The state of Wisconsin is providing $49 million tax credits to the company to help cover payroll and worker training costs as well as investments in a plant or equipment. U.S. Sen. Herb Kohl and U.S. Rep. Steve Kagen of Wisconsin, who have spent a lot of time advocating the contract for Marinette Marine, as well as Michigan Sen. Carl Levin, who is chairman of the Armed Service Committee, say Congress will likely award the contracts before they expire Dec. 14. If Congress misses that deadline, a new round of contracts could push the decision well into next year – or, the Navy could go ahead with just one LCS design. Could Marinette build it better?

“We would like to think we can,” McCreary says.

Both the Marinette and Austal ships can cruise at speeds of 40 knots (46 miles per hour), are heavily automated and operate with as few as 40 crew members. Each model is designed to land helicopters and change equipment to transform from an underwater mine hunter to a surface war vessel.

The USS Fort Worth, based on Marinette’s LCS prototype design for the USS Freedom (only better, for reasons we’ll get to) has a more conventional, single-steel hull. Its beam is just 57 feet wide, but its surface area for parking aircraft is 4,680 square feet, about 1,200 square-feet larger than the Austal version. It sits 19 feet above the water, making it easier to launch small boats.

The USS Independence, the LCS prototype built by Austal, has an aluminum hull, which is unconventional for a warship but increases speed and fuel efficiency. A trimaran style – a narrow central hull and two outrigger hulls that support a broad deck – makes it unusual and especially stable, but too wide for narrow passages such as the St. Lawrence Seaway. Last year, Austal began building its second LCS for the Navy, the USS Coronado.

The Navy likes both models for different reasons. While the bid price of each LCS contract was not revealed, the Navy capped the cost at $480 million each. McCreary says considerable efficiencies were identified since the design and construction of the USS Freedom: They have already saved 1 million man hours of work, plus $13 million in management reserve.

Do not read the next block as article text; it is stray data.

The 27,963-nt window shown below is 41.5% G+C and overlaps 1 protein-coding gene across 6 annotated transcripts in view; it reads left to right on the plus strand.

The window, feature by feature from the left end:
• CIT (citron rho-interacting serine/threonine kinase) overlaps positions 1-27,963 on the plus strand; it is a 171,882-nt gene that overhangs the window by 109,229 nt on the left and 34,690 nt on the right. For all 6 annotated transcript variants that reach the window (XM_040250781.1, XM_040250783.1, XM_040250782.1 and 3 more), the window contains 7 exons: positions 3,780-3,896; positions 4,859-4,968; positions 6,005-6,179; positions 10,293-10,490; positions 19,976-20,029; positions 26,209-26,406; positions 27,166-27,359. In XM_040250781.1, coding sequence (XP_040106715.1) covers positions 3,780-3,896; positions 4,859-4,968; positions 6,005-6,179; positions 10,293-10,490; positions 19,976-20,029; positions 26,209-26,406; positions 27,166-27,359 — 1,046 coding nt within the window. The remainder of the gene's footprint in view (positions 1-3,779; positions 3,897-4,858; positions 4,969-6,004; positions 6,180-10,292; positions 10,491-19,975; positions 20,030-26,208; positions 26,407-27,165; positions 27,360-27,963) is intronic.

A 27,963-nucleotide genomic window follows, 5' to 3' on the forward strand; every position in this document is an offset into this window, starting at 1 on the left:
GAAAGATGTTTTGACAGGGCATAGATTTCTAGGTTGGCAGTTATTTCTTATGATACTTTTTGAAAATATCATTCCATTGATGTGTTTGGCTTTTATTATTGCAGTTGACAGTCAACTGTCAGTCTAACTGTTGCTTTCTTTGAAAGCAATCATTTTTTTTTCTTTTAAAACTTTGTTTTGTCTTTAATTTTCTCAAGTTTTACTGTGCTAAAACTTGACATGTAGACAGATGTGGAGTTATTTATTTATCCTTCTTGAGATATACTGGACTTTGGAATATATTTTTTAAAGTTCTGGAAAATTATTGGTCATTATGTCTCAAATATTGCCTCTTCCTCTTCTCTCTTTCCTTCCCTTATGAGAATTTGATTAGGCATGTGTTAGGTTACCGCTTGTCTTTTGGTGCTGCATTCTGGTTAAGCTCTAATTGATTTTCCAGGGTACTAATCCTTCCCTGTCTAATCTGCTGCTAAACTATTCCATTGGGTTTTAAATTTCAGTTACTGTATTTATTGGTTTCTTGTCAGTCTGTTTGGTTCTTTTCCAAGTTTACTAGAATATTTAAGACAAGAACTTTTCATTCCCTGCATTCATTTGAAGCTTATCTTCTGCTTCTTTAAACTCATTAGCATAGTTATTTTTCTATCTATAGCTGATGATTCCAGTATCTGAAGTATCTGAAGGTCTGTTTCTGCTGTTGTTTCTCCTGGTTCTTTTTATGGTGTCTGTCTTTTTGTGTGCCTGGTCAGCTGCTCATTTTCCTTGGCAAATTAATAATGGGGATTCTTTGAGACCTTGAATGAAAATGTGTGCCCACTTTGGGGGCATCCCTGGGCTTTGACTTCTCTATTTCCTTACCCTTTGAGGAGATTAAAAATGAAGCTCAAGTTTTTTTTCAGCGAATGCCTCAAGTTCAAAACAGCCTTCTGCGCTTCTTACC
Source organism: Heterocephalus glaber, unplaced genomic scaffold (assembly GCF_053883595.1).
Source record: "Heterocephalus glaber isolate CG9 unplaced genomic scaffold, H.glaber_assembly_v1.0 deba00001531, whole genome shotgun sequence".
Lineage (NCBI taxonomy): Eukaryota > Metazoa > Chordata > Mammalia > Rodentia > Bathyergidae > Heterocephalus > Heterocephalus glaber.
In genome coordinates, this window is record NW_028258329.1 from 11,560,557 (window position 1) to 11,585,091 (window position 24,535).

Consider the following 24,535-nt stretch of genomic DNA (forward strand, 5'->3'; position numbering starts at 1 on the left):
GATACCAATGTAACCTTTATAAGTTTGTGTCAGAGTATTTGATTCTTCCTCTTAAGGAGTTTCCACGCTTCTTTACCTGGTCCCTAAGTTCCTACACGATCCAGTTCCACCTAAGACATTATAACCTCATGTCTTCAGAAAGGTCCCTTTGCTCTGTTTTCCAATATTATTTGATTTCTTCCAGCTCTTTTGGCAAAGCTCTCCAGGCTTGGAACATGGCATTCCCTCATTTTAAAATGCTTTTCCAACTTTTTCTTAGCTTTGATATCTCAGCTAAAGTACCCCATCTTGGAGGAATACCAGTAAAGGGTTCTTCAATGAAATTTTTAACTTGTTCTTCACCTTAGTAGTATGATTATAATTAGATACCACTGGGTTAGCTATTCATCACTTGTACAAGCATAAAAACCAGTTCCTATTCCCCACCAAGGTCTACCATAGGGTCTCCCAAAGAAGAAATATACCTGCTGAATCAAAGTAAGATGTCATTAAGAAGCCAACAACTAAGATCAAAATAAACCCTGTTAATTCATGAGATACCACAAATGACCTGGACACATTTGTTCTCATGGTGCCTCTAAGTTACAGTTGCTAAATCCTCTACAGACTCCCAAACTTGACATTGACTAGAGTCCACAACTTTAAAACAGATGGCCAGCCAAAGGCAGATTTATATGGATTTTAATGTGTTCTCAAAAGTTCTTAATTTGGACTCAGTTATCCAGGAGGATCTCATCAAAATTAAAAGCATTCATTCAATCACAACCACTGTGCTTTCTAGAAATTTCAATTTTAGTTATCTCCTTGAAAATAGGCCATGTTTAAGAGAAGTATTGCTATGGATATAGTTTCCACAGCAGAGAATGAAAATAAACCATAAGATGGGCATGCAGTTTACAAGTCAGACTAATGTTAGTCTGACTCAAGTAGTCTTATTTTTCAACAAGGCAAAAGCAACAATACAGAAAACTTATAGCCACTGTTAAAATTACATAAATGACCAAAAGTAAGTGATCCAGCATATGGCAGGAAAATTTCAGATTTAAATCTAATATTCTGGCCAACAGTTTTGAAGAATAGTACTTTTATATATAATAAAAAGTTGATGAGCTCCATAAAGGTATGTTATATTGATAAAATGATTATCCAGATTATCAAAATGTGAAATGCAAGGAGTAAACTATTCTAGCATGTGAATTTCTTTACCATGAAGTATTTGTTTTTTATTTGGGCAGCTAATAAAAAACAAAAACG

THE FREEDOM FIASCO
While Forth Worth is “exactly on cost, on schedule,” according to McCreary, he is matter-of-fact when he describes how the USS Freedom was quite the opposite.

“When I came in 2005, the business was trying to do everything possible to execute but there were a number of inhibitors in the way,” he recalls.

The Navy had commissioned the LCS from both builders with designs based on commercial ships and technologies, a philosophy the Defense Department embraced in the mid- 2000s, according to an April 2008 New York Times article, “Lesson on How Not to Build a Navy Ship.” During the construction process, the Navy continually changed design requirements, which led to enormous cost overruns and delays. While each ship was slated to cost $220 million, the USS Freedom came in at $637 million and the Austal-built USS Independence cost $704 million, according to a June 2009 article in Defense News.

“It was increasingly frustrating because of the way the whole first LCS build process was so screwed up, frankly,” McCreary adds. “If you are a welder or fitter and you’re on your third iteration of putting something in a ship after it’s been cut out twice before, it’s kind of inevitable you get the attitude, ‘Well, obviously nobody else cares, so why should I care?’

“I characterize the first build process as kind of a knife fight, because in a knife fight, everybody gets bloody. You don’t escape from a knife fight without being cut, and it was like that.”

Much of what happened was out of Marinette Marine’s control, says Jim LaCosse, program manager for the LCS. Materials were not always available, such as steel that was sent to other contractors working to armor vehicles for the Iraq war. Problems with a reduction gear delayed the project for almost nine months.

“Freedom was a lot of hard work, it was very difficult – many challenges popped up,” LaCosse recalls. “But we identified the issues, solved the problems and implemented the work-around so that we were able to build the ship and deliver it to the Navy. As far as we can tell, they were a very satisfied customer. All indications are that the ship is performing very well, we’re quite pleased.”

The Navy’s ship inspection service, INSURV, gave USS Freedom high marks, McCreary points out.
“They told us that it was the best first-of-the-class INSURV inspection that they had had in over a decade. And considering how badly the process was in getting that ship to trials, that was very high praise.”

Under the operational control of U.S. Naval Forces Southern Command/U.S. 4th Fleet, the USS Freedom has already intercepted drug runners on four occasions in the Carribbean and off the coast of South America, seizing more than five tons of cocaine and capturing 13 suspected drug smugglers. Its home port is in San Diego. The Austal ship, USS Independence, is still conducting sea trials.